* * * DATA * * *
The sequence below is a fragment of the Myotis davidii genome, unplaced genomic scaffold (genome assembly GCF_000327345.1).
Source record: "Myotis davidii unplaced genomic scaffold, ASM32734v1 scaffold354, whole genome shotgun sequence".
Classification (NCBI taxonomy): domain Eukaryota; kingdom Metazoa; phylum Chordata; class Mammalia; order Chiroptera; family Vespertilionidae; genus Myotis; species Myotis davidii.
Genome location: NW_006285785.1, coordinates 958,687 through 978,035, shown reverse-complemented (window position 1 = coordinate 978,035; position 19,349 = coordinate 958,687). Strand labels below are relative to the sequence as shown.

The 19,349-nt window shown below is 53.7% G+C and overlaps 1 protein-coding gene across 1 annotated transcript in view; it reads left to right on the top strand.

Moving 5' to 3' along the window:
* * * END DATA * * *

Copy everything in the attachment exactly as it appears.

The sequence below is a fragment of the Myotis davidii genome, unplaced genomic scaffold (genome assembly GCF_000327345.1).
Source record: "Myotis davidii unplaced genomic scaffold, ASM32734v1 scaffold354, whole genome shotgun sequence".
Classification (NCBI taxonomy): domain Eukaryota; kingdom Metazoa; phylum Chordata; class Mammalia; order Chiroptera; family Vespertilionidae; genus Myotis; species Myotis davidii.
Genome location: NW_006285785.1, coordinates 958,687 through 978,035, shown reverse-complemented (window position 1 = coordinate 978,035; position 19,349 = coordinate 958,687). Strand labels below are relative to the sequence as shown.

The 19,349-nt window shown below is 53.7% G+C and overlaps 1 protein-coding gene across 1 annotated transcript in view; it reads left to right on the top strand.

Moving 5' to 3' along the window: